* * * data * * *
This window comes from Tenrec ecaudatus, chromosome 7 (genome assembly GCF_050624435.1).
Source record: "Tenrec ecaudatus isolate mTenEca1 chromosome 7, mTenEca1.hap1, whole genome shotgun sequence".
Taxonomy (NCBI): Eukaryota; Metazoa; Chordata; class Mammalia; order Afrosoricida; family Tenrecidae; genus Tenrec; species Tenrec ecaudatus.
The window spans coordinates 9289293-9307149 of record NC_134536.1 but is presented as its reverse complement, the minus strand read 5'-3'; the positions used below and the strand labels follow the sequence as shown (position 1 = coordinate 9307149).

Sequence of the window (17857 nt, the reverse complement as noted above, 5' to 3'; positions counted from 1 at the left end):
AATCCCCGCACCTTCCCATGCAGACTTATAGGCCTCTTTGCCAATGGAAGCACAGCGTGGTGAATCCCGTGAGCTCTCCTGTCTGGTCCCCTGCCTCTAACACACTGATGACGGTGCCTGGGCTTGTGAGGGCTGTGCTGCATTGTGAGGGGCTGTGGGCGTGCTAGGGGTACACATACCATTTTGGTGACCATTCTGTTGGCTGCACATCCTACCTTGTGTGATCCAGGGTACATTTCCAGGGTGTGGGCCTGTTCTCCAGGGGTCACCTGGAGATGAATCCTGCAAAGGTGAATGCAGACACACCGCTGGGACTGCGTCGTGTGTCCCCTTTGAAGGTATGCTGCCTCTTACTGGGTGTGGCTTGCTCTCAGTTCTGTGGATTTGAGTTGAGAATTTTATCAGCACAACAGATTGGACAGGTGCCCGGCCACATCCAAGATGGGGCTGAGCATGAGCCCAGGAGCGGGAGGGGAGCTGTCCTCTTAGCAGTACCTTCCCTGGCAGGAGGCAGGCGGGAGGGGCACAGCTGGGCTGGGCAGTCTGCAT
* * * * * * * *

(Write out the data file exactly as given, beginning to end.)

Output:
This window comes from Tenrec ecaudatus, chromosome 7 (genome assembly GCF_050624435.1).
Source record: "Tenrec ecaudatus isolate mTenEca1 chromosome 7, mTenEca1.hap1, whole genome shotgun sequence".
Taxonomy (NCBI): Eukaryota; Metazoa; Chordata; class Mammalia; order Afrosoricida; family Tenrecidae; genus Tenrec; species Tenrec ecaudatus.
The window spans coordinates 9289293-9307149 of record NC_134536.1 but is presented as its reverse complement, the minus strand read 5'-3'; the positions used below and the strand labels follow the sequence as shown (position 1 = coordinate 9307149).

Sequence of the window (17857 nt, the reverse complement as noted above, 5' to 3'; positions counted from 1 at the left end):
AATCCCCGCACCTTCCCATGCAGACTTATAGGCCTCTTTGCCAATGGAAGCACAGCGTGGTGAATCCCGTGAGCTCTCCTGTCTGGTCCCCTGCCTCTAACACACTGATGACGGTGCCTGGGCTTGTGAGGGCTGTGCTGCATTGTGAGGGGCTGTGGGCGTGCTAGGGGTACACATACCATTTTGGTGACCATTCTGTTGGCTGCACATCCTACCTTGTGTGATCCAGGGTACATTTCCAGGGTGTGGGCCTGTTCTCCAGGGGTCACCTGGAGATGAATCCTGCAAAGGTGAATGCAGACACACCGCTGGGACTGCGTCGTGTGTCCCCTTTGAAGGTATGCTGCCTCTTACTGGGTGTGGCTTGCTCTCAGTTCTGTGGATTTGAGTTGAGAATTTTATCAGCACAACAGATTGGACAGGTGCCCGGCCACATCCAAGATGGGGCTGAGCATGAGCCCAGGAGCGGGAGGGGAGCTGTCCTCTTAGCAGTACCTTCCCTGGCAGGAGGCAGGCGGGAGGGGCACAGCTGGGCTGGGCAGTCTGCAT